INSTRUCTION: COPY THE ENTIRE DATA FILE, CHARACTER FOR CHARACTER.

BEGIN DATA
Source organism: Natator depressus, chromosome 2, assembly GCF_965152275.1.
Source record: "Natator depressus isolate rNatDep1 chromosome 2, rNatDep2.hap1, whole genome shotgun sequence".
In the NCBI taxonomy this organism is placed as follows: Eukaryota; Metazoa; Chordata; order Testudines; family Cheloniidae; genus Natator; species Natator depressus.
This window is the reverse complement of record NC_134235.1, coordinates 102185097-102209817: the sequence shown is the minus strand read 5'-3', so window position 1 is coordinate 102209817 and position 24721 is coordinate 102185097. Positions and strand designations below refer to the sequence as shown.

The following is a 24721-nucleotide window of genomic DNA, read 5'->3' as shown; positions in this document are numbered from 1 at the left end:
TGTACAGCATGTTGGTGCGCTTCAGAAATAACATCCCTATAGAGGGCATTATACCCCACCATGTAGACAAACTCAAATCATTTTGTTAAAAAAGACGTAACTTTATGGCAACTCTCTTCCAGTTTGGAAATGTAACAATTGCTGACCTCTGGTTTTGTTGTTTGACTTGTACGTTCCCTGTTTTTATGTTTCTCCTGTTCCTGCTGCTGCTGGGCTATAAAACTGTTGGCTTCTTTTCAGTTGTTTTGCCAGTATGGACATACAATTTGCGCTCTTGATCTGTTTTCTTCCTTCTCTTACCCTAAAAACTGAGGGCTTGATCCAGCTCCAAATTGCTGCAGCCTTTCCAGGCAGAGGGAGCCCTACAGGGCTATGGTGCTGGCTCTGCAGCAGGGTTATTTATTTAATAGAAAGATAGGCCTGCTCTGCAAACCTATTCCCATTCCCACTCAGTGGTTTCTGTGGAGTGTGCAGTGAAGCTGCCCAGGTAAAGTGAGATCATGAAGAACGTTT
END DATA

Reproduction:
Source organism: Natator depressus, chromosome 2, assembly GCF_965152275.1.
Source record: "Natator depressus isolate rNatDep1 chromosome 2, rNatDep2.hap1, whole genome shotgun sequence".
In the NCBI taxonomy this organism is placed as follows: Eukaryota; Metazoa; Chordata; order Testudines; family Cheloniidae; genus Natator; species Natator depressus.
This window is the reverse complement of record NC_134235.1, coordinates 102185097-102209817: the sequence shown is the minus strand read 5'-3', so window position 1 is coordinate 102209817 and position 24721 is coordinate 102185097. Positions and strand designations below refer to the sequence as shown.

The following is a 24721-nucleotide window of genomic DNA, read 5'->3' as shown; positions in this document are numbered from 1 at the left end:
TGTACAGCATGTTGGTGCGCTTCAGAAATAACATCCCTATAGAGGGCATTATACCCCACCATGTAGACAAACTCAAATCATTTTGTTAAAAAAGACGTAACTTTATGGCAACTCTCTTCCAGTTTGGAAATGTAACAATTGCTGACCTCTGGTTTTGTTGTTTGACTTGTACGTTCCCTGTTTTTATGTTTCTCCTGTTCCTGCTGCTGCTGGGCTATAAAACTGTTGGCTTCTTTTCAGTTGTTTTGCCAGTATGGACATACAATTTGCGCTCTTGATCTGTTTTCTTCCTTCTCTTACCCTAAAAACTGAGGGCTTGATCCAGCTCCAAATTGCTGCAGCCTTTCCAGGCAGAGGGAGCCCTACAGGGCTATGGTGCTGGCTCTGCAGCAGGGTTATTTATTTAATAGAAAGATAGGCCTGCTCTGCAAACCTATTCCCATTCCCACTCAGTGGTTTCTGTGGAGTGTGCAGTGAAGCTGCCCAGGTAAAGTGAGATCATGAAGAACGTTT